In choosing or making a bo that suits your physics and your style of executing techniques, there are a few things to consider. In the following, I will list what I think are the most critical points.
1. Kind of wood (density, flexibility, availability, processability, price, nontoxic dust when processed…)
2. Lenght. This is because the length must suit your body length. However, most bo are of a standard length of about 6 feet (182cm). This standard length often does not fit smaller people (kids) or longer people. A bo should be at least the length of your height and better be a length of a hand or so longer.
3. The diameter needs to fit the user’s hands. For example, standard bo often have a diameter of 3cm, but this is much too large for children’s hands or people with smaller hands, so you should adapt it.
4. Shape: conical or straight.
5. Interaction of length, diameter, and density results in the weight, which is critical for handling. If the bo is too heavy, it will become difficult to accelerate and decelerate, making it more difficult to control and manipulate. If it is too light, it is not a weapon.
6. Length and direction of fibers. The wood should have a high resistance against fracture: heavy and hard doesn’t mean it doesn’t break. Long fibers are usually a good sign, and they should be parallel to the form of the bo.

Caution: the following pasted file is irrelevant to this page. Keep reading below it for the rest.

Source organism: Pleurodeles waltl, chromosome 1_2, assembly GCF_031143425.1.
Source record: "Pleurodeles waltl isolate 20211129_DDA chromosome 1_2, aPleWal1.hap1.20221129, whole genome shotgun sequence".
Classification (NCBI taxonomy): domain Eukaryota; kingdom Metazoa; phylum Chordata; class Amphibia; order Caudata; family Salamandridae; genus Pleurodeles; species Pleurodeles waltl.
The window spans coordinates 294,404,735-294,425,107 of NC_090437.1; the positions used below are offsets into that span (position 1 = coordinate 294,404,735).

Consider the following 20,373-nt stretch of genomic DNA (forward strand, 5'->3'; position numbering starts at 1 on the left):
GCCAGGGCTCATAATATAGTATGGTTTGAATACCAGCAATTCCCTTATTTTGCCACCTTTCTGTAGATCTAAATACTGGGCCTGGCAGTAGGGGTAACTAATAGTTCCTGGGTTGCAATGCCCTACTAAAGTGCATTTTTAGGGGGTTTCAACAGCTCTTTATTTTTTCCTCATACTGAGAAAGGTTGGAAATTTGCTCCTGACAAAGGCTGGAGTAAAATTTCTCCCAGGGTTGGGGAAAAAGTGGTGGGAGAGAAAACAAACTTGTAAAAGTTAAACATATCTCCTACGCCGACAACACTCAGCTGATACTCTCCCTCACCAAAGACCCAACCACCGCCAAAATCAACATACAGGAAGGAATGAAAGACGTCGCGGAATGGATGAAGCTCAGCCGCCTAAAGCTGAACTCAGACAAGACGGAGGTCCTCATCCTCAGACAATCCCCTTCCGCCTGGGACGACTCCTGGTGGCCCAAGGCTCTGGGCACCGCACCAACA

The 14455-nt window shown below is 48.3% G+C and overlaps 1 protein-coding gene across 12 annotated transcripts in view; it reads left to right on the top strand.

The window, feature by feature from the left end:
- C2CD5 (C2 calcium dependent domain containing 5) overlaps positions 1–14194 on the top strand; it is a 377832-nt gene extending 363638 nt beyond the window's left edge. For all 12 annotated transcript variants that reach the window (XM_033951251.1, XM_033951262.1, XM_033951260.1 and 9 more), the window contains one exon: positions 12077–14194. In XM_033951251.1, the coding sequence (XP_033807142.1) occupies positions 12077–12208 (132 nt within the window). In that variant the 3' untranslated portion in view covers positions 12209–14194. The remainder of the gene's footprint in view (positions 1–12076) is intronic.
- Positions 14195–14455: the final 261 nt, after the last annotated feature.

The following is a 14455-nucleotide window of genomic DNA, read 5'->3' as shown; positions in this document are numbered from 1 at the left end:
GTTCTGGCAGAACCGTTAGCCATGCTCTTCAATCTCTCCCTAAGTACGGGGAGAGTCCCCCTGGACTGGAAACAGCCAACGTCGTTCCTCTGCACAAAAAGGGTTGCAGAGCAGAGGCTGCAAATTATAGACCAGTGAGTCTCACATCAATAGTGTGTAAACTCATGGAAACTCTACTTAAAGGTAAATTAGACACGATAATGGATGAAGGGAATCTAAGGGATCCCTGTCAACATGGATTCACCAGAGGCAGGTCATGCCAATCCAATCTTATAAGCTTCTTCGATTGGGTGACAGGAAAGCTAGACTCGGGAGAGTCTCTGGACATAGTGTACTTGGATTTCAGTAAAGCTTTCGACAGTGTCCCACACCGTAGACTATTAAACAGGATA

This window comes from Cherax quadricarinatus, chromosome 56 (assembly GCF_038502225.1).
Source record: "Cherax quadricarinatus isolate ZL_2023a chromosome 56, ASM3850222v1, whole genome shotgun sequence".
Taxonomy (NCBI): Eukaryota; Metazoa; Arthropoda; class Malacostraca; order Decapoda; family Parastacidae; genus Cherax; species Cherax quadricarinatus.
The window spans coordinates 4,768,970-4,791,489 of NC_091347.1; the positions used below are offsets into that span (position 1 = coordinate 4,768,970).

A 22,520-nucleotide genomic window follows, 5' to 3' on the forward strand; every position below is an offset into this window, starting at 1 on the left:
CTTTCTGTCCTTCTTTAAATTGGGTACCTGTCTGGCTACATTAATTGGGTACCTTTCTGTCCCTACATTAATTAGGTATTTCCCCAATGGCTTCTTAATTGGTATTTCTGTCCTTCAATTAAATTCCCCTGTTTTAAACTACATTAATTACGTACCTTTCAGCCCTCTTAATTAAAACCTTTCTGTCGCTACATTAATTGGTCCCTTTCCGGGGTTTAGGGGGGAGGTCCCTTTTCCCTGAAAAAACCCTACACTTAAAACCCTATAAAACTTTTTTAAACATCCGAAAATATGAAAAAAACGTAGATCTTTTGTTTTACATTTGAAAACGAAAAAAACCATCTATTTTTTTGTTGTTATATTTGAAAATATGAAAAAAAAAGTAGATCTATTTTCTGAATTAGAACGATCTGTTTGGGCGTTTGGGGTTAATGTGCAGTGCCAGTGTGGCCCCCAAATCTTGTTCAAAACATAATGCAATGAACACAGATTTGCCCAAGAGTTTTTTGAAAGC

7. Lack of enclosures, so the bo should be knotless and have no wormholes. I had bo that had enclosures and wormholes. Both are dangerous because they may result in fractures during kumite. There is even wood that is so bad it will break from its own inertia when swung forcefully.
8. Resistance to insects and decay.
In the table below, I give a few examples of number 4, i.e., the resulting weights in kg for varying diameters (2; 2,5; 3 cm), length (182; 196 cm), and woods with different density.
For example, a Rattan bo of 2 cm diameter and 186 cm length will weigh about just little less than 300 grams, which is almost nothing. A 3/182 cm Rattan bo will weigh about 640 grams, which is still light. A 3/182 cm red oak will weigh about 1 kg, and a 3/196 cm ironwood will weigh 1,56 kg. Handling these different bo takes a completely different technique. Many people prefer light bo. It has the advantage that you can act fast and easy, and also children and women easily adapt. However, it often leads people to skip proper transitions, so there is almost no technical and artistic improvement over time.
In accelerating and decelerating a bo, every gram counts. That is why these differences are so important.
Another point is the standard weights used in tournaments. Of course there should not be a standard bo of 3 cm diameter and 182 cm length for everyone, but it should be individually accustomed to height and body weight, even among adults. A 100 kg man should have to use a heavier bo than a 50 kg female, and probably with a different diameter.
© 2020, Andreas Quast. All rights reserved.